Any point in continuing? …….. with a job I love and in my opinion think I am good at ?   2 comments

So we now have more detail about the new qualifications Early Years Teacher and Early Years Educator

Link to The new childcare qualifications

We were led to believe that these qualification would not apply to childminders and that childminders qualifications would be looked at separately later on – once we knew if childminder agencies were going ahead.

But here in black and white and stated as a quote from Ms. Truss we have yet another ‘slip it in’ bit of information

When parents hand their child over to the care of a childminder or nursery they are not just entrusting them with their child’s physical safety; they are also entrusting their child’s brain.  

So these qualification are going to be for childminders as well.

Actually I have nothing against there being a standard qualification for all – after all NVQ’s, Diploma’s and even Early Years degree’s are standard across all settings.


The wording is worrying

Early years educators will be expected to have English and maths GCSEs so that parents know the people they are entrusting their children to will have literacy and numeracy skills.

This makes it sound like those without these GCSE’s do not have literacy and numeracy skills – and so already the ‘word is out’ and people like me will be seen as less able or even incapable.

So I can achieve an Ofsted grade of outstanding, I can (and did) hold a job in the early years team of a local authority, I can run a successful business dealing with all the business side myself without the need for an accountant, I can manage a family  home and be responsible for all the financial side of things  but parents will now (thanks to the government) have reason to doubt if they can entrust their children into my care


Good quality early years education, which is teacher-led, has been shown to be beneficial for children, especially those from low income backgrounds

so again a under lying message that if not teacher led – it is not beneficial for children?

But correct me if I am wrong but I thought the government were relying on childminders to help provide the places for the two year old funding – including those like me without those GCSE’s and without being  ‘a teacher’ (with or without QTS) and indeed I personally already provide funded places for 2, 3 and 4 year olds. In light of this article, I have to wonder how long before I am told that I am ‘no longer good enough’

Then there is this bit

These include a combination of teacher-led group activities where children learn to interact with each other; such as using shape sorter, using bricks and Lego to build, story-time – and free play and exploration.

If I was a teacher I would be very upset to think the government thought these activities required the skills and knowledge from a teaching degree. If I was thinking that maybe these new qualifications might be worth doing – I would now be thinking -‘What a joke’ and not bother to even find out about them.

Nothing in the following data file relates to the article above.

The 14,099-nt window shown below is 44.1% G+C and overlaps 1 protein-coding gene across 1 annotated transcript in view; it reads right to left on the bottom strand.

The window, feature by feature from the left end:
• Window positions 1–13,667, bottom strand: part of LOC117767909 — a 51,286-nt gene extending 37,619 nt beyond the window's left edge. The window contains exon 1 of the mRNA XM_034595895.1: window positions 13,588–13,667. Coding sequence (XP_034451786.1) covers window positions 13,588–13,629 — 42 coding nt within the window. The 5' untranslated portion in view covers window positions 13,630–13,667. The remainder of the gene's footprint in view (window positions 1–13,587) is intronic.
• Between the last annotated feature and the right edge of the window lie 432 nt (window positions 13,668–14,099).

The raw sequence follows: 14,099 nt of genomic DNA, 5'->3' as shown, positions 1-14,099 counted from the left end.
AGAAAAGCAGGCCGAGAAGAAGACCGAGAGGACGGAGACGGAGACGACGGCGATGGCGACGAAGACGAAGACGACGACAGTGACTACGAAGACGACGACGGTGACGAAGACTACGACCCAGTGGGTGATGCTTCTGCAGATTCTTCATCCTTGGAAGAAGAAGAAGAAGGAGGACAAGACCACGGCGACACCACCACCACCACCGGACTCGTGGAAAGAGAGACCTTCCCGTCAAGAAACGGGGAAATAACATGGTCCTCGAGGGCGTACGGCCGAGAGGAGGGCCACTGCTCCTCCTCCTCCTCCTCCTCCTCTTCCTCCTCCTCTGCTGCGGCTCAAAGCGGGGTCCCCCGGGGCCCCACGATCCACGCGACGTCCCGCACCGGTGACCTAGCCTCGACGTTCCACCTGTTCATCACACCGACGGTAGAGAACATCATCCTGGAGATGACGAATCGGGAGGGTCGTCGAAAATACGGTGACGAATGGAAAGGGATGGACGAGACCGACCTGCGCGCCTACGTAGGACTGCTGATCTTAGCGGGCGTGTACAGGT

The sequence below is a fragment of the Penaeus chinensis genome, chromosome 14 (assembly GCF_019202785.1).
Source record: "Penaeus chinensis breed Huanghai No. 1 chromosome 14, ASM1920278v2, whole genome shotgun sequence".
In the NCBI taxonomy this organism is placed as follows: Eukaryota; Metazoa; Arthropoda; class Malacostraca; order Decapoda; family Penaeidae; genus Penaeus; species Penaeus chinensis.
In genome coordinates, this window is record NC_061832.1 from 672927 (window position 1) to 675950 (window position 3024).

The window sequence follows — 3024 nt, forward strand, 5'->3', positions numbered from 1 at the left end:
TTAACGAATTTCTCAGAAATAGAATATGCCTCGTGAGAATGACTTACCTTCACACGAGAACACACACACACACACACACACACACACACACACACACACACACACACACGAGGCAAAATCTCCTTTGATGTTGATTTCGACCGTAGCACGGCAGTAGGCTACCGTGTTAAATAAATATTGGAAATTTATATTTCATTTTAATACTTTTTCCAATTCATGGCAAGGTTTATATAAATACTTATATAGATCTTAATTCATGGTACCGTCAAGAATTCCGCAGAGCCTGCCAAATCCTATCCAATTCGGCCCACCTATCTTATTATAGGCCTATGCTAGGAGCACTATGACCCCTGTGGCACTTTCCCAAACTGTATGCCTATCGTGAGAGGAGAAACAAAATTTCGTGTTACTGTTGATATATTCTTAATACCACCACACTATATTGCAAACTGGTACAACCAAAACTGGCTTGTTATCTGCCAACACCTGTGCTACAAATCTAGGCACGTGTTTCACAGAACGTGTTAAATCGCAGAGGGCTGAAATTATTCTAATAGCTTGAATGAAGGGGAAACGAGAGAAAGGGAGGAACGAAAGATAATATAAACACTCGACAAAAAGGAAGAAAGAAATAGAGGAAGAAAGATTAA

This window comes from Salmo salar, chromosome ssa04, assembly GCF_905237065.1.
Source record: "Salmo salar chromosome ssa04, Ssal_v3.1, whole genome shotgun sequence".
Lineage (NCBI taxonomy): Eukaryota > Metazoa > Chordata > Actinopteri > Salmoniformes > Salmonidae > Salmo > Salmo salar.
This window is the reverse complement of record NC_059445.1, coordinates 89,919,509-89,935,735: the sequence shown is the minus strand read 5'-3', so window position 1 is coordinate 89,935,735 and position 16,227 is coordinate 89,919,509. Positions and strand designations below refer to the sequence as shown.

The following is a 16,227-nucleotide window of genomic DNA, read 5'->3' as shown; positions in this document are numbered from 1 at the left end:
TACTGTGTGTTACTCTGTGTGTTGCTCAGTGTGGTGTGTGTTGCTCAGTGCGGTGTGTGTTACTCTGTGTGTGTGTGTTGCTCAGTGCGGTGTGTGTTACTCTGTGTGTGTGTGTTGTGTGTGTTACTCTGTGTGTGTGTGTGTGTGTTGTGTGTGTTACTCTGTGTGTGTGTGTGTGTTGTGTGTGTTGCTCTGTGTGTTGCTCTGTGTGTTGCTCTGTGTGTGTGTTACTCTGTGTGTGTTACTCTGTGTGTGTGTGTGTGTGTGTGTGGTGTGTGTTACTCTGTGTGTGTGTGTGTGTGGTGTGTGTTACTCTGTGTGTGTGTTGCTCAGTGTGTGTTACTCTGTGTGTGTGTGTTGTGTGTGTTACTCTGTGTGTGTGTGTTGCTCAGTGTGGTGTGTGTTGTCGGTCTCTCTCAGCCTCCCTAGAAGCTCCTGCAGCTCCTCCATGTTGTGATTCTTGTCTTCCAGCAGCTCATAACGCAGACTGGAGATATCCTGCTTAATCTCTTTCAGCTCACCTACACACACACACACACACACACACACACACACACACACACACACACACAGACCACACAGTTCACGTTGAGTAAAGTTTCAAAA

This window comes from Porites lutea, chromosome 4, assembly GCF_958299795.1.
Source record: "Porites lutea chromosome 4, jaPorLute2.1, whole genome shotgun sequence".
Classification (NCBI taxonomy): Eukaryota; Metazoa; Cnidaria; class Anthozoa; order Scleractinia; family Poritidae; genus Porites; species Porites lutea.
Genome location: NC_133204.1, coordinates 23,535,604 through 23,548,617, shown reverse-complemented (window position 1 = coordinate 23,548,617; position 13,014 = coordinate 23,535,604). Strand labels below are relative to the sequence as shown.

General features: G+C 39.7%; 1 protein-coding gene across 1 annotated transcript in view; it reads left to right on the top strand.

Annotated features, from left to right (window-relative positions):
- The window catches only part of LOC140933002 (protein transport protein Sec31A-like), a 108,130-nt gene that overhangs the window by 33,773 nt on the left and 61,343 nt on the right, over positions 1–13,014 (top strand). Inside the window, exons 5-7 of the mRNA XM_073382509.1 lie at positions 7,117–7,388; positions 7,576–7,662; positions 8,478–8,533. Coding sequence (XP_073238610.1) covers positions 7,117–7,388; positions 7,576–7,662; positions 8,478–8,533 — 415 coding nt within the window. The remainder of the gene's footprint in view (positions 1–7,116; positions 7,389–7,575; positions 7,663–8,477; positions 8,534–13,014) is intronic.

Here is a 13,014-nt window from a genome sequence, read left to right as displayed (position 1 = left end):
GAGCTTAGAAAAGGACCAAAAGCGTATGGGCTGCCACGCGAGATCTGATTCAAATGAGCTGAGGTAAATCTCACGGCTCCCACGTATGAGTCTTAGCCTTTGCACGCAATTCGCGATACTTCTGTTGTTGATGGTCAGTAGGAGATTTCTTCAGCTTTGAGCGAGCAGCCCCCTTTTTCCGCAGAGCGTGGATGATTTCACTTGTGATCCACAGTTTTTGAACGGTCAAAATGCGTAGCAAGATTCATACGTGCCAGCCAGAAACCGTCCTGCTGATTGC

What you need to be able to provide these sorts of activities is a sound understanding of child development and how children learn through play.

Oh and then this bit

Andreas Schleider of the OECD has said that “staff qualifications are one of the strongest predictors of the quality of early childhood education and care.” Similarly, Sir Michael Wilshaw states that leaders of high-quality early years settings are “not afraid to teach children and to ensure that their staff are highly skilled adults who improve the vocabulary, cognitive and social skills of very young children, particularly when they are not able to gain them at home.”

Actually has anyone done any research into children who have just attended a childminder setting or been in the care of their parents without attending any other early years settings?

I am not against higher qualifications or CPD  and actively engage in CPD myself – but I am totally against the idea that it is only those who have higher qualifications that can provide high quality early childhood care and education. It works both ways some very highly qualified people are useless at hands on practice and some who lack any formal qualification are excellent at hands on practice.

It is the tone and the underlying messages given that concern me – and why I am wondering if I should bother continuing to put so much into my childminding setting – so much time, so much money, so much effort and so much passion.

If it was not for the children that I care for and the parents that rely on my service and who think I can be entrusted with their children, and a local authority who value what I do and the opportunities I provide to those children who receive their full free entitlement at my setting – I would give up because this government is continually making me feel under valued, inferior to other early years settings and have demoralised and depressed me so much that I am considering de registering once the children currently in my care go to school in September 2014.

But maybe that is what the government want? For registered childminders like me – to add to the number of  unemployed people.

2 responses to “Any point in continuing? …….. with a job I love and in my opinion think I am good at ?

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  1. It feels to me that the goverment is trying to belittle childminders so they become cheaper. If they make the gap between childminders qualifications and nursery/preschool staff so far apart, they can then justify not having to regulate childminders, thus making them cheaper (more affordable ) to lower earners who don’t have any choice.

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